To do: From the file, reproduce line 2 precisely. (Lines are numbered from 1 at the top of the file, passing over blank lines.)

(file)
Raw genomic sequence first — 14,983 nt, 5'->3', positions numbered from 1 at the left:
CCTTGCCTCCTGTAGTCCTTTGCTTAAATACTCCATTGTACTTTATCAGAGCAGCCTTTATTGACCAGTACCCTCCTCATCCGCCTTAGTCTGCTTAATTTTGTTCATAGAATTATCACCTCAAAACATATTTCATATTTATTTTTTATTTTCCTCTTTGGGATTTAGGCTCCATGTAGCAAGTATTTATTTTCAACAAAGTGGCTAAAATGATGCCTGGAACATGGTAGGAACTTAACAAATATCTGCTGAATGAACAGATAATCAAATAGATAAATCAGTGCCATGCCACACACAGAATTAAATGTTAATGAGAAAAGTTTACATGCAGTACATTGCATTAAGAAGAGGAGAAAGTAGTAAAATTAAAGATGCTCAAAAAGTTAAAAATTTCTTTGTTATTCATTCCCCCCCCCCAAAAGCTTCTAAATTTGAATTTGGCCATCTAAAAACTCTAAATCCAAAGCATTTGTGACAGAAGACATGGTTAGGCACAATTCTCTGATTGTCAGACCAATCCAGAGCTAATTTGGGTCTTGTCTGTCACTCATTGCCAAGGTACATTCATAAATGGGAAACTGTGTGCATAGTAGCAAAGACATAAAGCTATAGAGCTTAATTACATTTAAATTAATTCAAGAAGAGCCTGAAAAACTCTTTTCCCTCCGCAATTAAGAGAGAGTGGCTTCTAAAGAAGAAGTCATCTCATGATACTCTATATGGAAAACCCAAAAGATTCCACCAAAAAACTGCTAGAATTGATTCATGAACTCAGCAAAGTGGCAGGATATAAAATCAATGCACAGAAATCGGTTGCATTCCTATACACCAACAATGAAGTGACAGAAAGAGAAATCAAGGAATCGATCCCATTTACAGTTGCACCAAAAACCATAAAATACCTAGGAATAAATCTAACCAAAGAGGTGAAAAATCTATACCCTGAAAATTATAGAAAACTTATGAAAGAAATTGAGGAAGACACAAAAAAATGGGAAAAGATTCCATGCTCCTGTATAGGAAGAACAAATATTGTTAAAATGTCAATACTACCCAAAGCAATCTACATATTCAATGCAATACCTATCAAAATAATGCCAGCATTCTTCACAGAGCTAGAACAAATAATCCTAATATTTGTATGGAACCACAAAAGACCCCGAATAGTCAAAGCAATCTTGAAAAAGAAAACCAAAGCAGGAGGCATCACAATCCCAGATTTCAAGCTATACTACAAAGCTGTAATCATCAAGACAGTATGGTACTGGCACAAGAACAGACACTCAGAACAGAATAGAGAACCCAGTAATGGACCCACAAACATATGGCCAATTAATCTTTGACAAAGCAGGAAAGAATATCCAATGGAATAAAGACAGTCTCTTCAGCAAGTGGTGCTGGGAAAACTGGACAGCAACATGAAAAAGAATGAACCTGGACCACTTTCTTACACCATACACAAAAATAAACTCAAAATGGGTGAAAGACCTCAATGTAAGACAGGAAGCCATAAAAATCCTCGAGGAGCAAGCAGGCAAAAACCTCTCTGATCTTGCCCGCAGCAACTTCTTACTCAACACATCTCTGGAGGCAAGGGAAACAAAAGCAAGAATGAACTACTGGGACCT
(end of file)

CCTTGCCTCCTGTAGTCCTTTGCTTAAATACTCCATTGTACTTTATCAGAGCAGCCTTTATTGACCAGTACCCTCCTCATCCGCCTTAGTCTGCTTAATTTTGTTCATAGAATTATCACCTCAAAACATATTTCATATTTATTTTTTATTTTCCTCTTTGGGATTTAGGCTCCATGTAGCAAGTATTTATTTTCAACAAAGTGGCTAAAATGATGCCTGGAACATGGTAGGAACTTAACAAATATCTGCTGAATGAACAGATAATCAAATAGATAAATCAGTGCCATGCCACACACAGAATTAAATGTTAATGAGAAAAGTTTACATGCAGTACATTGCATTAAGAAGAGGAGAAAGTAGTAAAATTAAAGATGCTCAAAAAGTTAAAAATTTCTTTGTTATTCATTCCCCCCCCCCAAAAGCTTCTAAATTTGAATTTGGCCATCTAAAAACTCTAAATCCAAAGCATTTGTGACAGAAGACATGGTTAGGCACAATTCTCTGATTGTCAGACCAATCCAGAGCTAATTTGGGTCTTGTCTGTCACTCATTGCCAAGGTACATTCATAAATGGGAAACTGTGTGCATAGTAGCAAAGACATAAAGCTATAGAGCTTAATTACATTTAAATTAATTCAAGAAGAGCCTGAAAAACTCTTTTCCCTCCGCAATTAAGAGAGAGTGGCTTCTAAAGAAGAAGTCATCTCATGATACTCTATATGGAAAACCCAAAAGATTCCACCAAAAAACTGCTAGAATTGATTCATGAACTCAGCAAAGTGGCAGGATATAAAATCAATGCACAGAAATCGGTTGCATTCCTATACACCAACAATGAAGTGACAGAAAGAGAAATCAAGGAATCGATCCCATTTACAGTTGCACCAAAAACCATAAAATACCTAGGAATAAATCTAACCAAAGAGGTGAAAAATCTATACCCTGAAAATTATAGAAAACTTATGAAAGAAATTGAGGAAGACACAAAAAAATGGGAAAAGATTCCATGCTCCTGTATAGGAAGAACAAATATTGTTAAAATGTCAATACTACCCAAAGCAATCTACATATTCAATGCAATACCTATCAAAATAATGCCAGCATTCTTCACAGAGCTAGAACAAATAATCCTAATATTTGTATGGAACCACAAAAGACCCCGAATAGTCAAAGCAATCTTGAAAAAGAAAACCAAAGCAGGAGGCATCACAATCCCAGATTTCAAGCTATACTACAAAGCTGTAATCATCAAGACAGTATGGTACTGGCACAAGAACAGACACTCAGAACAGAATAGAGAACCCAGTAATGGACCCACAAACATATGGCCAATTAATCTTTGACAAAGCAGGAAAGAATATCCAATGGAATAAAGACAGTCTCTTCAGCAAGTGGTGCTGGGAAAACTGGACAGCAACATGAAAAAGAATGAACCTGGACCACTTTCTTACACCATACACAAAAATAAACTCAAAATGGGTGAAAGACCTCAATGTAAGACAGGAAGCCATAAAAATCCTCGAGGAGCAAGCAGGCAAAAACCTCTCTGATCTTGCCCGCAGCAACTTCTTACTCAACACATCTCTGGAGGCAAGGGAAACAAAAGCAAGAATGAACTACTGGGACCT